Clara Wieck grew up in a house filled with music and ambition. Her father Friedrich, a distinguished piano teacher and determined taskmaster, chose her name because it meant brilliant and bright, and from her earliest days set about ensuring it would come true.
And it did. Clara may not have spoken until she was four, but by the age of nine no-one was in doubt that she was a child prodigy pianist who could bear comparison with Mozart. By the age of 11, she was the talk of Leipzig after giving a sensational first public recital there in 1830. It was also the year in which the 20-year-old Robert Schumann – a brilliant-but-chaotic, not-quite-making-it musician – moved into the house to study with her father.
The two were instantly drawn to each other. Despite the age difference, they bonded over a shared love of music, literature, long country walks, spooky stories and a mutual need for closeness and companionship in the pressurised, high-achieving atmosphere of the Wieck household.
By 1835, when Clara was 16, we find Robert writing of ‘long hours spent in her arms’ and a deliriously happy Clara writing to her diary to record their first kiss. Friedrich Wieck’s priority, though, was Clara’s career, a fulfilment of all the brilliance he had planned for her. He wrote to Robert to sever all connections and whisked his daughter off on tour, extending her fame across Europe.
For almost two years, Robert and Clara did not see each other: he concentrated on trying to publish his latest piano compositions (daring and strange, still not quite ‘making it’), as well as sowing some wild oats; and she was busy being a star. Their feelings, though, were unchanged. Before long, secret letters were being exchanged through a mutual friend, and it was agreed that Clara’s 18th birthday was the moment when Robert would write to her father to ask for her hand in marriage.
Wieck reacted with rage, threatening to shoot Robert and banning all contact between him and his daughter. Music must come first! Schumann was a lazy drunkard, a mediocre composer, a treacherous pupil; he was owed a return on all he had invested in his brilliant daughter; and there was no way she would use her concert fees as a dowry.
After three years of secrecy and emotional turmoil, it all ended in court. In a case that dragged on for nearly a year, Robert and Clara behaved with dignity, diplomacy and steady determination. Wieck behaved like a lunatic. The final hearing went in favour of the star-crossed lovers and it was Robert’s turn to write to his diary: ‘From then on with her forever.’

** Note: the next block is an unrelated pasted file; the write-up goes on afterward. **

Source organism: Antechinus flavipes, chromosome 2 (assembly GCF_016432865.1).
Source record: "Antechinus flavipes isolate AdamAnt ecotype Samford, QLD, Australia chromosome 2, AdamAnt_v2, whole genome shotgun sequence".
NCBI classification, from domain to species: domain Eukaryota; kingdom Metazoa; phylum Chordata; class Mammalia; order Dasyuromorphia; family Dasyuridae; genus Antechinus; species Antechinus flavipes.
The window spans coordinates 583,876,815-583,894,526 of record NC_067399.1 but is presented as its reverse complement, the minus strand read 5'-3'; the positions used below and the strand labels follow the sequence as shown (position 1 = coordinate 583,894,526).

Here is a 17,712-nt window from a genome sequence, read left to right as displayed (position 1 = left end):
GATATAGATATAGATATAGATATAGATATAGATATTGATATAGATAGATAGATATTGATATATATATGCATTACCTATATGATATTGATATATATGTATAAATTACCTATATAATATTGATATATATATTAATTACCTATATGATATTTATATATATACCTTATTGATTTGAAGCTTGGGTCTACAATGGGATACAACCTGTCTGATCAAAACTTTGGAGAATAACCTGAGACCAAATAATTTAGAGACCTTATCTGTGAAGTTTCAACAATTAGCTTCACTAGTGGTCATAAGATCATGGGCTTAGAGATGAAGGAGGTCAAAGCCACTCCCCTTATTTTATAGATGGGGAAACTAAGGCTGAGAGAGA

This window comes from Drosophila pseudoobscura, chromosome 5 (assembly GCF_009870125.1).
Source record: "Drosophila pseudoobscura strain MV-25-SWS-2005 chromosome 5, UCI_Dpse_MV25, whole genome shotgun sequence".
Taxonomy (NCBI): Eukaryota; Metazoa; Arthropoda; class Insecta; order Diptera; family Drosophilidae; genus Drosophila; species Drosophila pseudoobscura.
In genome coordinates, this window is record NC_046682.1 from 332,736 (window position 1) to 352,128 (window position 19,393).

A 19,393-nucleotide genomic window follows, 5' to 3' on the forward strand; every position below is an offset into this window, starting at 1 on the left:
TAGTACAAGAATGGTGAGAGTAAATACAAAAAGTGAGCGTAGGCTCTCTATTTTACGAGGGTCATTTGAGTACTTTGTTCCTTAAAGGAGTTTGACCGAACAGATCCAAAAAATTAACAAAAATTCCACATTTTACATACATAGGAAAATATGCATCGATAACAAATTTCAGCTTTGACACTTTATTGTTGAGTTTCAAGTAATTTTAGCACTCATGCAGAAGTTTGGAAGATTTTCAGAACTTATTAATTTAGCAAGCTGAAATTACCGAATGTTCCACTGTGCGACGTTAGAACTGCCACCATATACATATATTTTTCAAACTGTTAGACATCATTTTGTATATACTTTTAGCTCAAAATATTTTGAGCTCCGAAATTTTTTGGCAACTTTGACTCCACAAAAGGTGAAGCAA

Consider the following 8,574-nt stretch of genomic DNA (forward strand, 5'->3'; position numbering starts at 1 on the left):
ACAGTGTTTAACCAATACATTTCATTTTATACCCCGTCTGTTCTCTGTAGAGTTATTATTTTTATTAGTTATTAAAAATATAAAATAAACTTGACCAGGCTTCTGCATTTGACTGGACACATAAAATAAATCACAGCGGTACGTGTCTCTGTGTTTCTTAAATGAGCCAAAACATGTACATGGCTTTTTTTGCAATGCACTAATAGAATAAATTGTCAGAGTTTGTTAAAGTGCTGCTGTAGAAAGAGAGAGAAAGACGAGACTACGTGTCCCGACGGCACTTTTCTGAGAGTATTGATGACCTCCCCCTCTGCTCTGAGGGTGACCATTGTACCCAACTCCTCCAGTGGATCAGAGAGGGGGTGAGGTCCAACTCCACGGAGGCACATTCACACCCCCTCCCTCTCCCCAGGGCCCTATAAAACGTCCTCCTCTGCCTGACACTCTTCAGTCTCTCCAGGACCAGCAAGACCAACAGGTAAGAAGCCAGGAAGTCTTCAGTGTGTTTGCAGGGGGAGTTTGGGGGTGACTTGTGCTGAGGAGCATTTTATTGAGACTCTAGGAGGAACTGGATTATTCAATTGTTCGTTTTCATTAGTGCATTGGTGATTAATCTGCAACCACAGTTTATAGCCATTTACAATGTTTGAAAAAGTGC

The marriage took place on 12th September 1840. The evening before, Robert presented Clara with a collection of songs he had been composing in secret for months, entitled Myrthen after the white myrtle sprigs that for centuries have symbolised love and hope in a bride’s wedding bouquet.
We can imagine Clara’s reaction as she opened the handsomely decorated volume (Robert had splashed out on a deluxe leather binding) and discovered 26 songs that added up to a kind of musical alphabet – an A-Z of their hopes, desires and experiences as a couple. Here were poems they had jointly treasured for years, with the great German writers of the day (Goethe, Rückert, Heine) nestled next to foreign poets like Lord Byron, Robert Burns and Thomas Moore. Here were riddles, humour, irony, nods to the Bible and the Qur’an, a mutual love of folksong. Here was a sense of their politics (liberal, progressive, internationalist) plus a magic-carpet ride to places that fascinated them – Persia, Scotland, Venice and Jerusalem. Myrthen was their story in song.
As well as celebrating a marriage, Myrthen also makes a series of symbolic marriages: between literature and music, Eastern and Western cultures, simplicity and sophistication, poetry and politics, the deeply personal and the proudly public. Because as anyone who ever made a mixtape for their partner in the 80s, or a Spotify playlist in more recent times, choosing songs for a lover is a way to express much more than purely musical enthusiasms. Feelings, desires, a sense of shared identity and much more can all be encoded through song curation, and the Schumanns were not the last couple who found this a way to communicate their deepest feelings.
Every song in this fabulously eccentric collection can just be enjoyed on its own terms. But they start to mean a lot more when you know the backstory. So for our performance of Schumann’s Myrtles next week, Harriet Burns and Nick Pritchard will be singing a new English translation by Jeremy Sams, while the context is explored in a series of newly commissioned poems written and read by Kate Wakeling.
Robert recalled ‘laughing and weeping for joy’ as he assembled this ‘imperfect garland’ for his new wife. Clara was no less thrilled and amazed by his new songs.
We hope you can come and enjoy them too.